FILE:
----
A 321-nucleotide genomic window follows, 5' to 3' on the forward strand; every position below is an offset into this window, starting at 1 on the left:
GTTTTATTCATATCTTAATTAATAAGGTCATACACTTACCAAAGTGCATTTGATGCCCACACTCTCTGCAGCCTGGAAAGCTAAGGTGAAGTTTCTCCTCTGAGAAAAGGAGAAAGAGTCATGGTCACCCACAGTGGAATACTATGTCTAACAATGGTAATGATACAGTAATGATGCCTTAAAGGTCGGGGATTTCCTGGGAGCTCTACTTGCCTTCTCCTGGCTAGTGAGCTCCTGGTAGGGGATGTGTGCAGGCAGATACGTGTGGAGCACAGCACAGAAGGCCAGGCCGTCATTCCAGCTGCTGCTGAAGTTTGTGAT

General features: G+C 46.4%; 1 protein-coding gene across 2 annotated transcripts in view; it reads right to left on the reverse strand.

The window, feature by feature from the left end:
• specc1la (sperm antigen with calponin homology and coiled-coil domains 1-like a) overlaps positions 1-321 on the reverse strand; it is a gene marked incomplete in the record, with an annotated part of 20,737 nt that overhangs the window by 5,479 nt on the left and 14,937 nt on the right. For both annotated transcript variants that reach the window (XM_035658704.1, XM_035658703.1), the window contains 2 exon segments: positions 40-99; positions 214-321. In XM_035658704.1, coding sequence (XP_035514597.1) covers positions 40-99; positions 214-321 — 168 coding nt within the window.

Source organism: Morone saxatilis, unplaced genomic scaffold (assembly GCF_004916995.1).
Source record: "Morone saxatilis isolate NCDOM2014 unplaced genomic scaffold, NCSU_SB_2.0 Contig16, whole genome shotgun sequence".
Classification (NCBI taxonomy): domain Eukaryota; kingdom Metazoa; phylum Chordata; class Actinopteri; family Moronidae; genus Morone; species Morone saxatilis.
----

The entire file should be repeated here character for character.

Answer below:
A 321-nucleotide genomic window follows, 5' to 3' on the forward strand; every position below is an offset into this window, starting at 1 on the left:
GTTTTATTCATATCTTAATTAATAAGGTCATACACTTACCAAAGTGCATTTGATGCCCACACTCTCTGCAGCCTGGAAAGCTAAGGTGAAGTTTCTCCTCTGAGAAAAGGAGAAAGAGTCATGGTCACCCACAGTGGAATACTATGTCTAACAATGGTAATGATACAGTAATGATGCCTTAAAGGTCGGGGATTTCCTGGGAGCTCTACTTGCCTTCTCCTGGCTAGTGAGCTCCTGGTAGGGGATGTGTGCAGGCAGATACGTGTGGAGCACAGCACAGAAGGCCAGGCCGTCATTCCAGCTGCTGCTGAAGTTTGTGAT

General features: G+C 46.4%; 1 protein-coding gene across 2 annotated transcripts in view; it reads right to left on the reverse strand.

The window, feature by feature from the left end:
• specc1la (sperm antigen with calponin homology and coiled-coil domains 1-like a) overlaps positions 1-321 on the reverse strand; it is a gene marked incomplete in the record, with an annotated part of 20,737 nt that overhangs the window by 5,479 nt on the left and 14,937 nt on the right. For both annotated transcript variants that reach the window (XM_035658704.1, XM_035658703.1), the window contains 2 exon segments: positions 40-99; positions 214-321. In XM_035658704.1, coding sequence (XP_035514597.1) covers positions 40-99; positions 214-321 — 168 coding nt within the window.

Source organism: Morone saxatilis, unplaced genomic scaffold (assembly GCF_004916995.1).
Source record: "Morone saxatilis isolate NCDOM2014 unplaced genomic scaffold, NCSU_SB_2.0 Contig16, whole genome shotgun sequence".
Classification (NCBI taxonomy): domain Eukaryota; kingdom Metazoa; phylum Chordata; class Actinopteri; family Moronidae; genus Morone; species Morone saxatilis.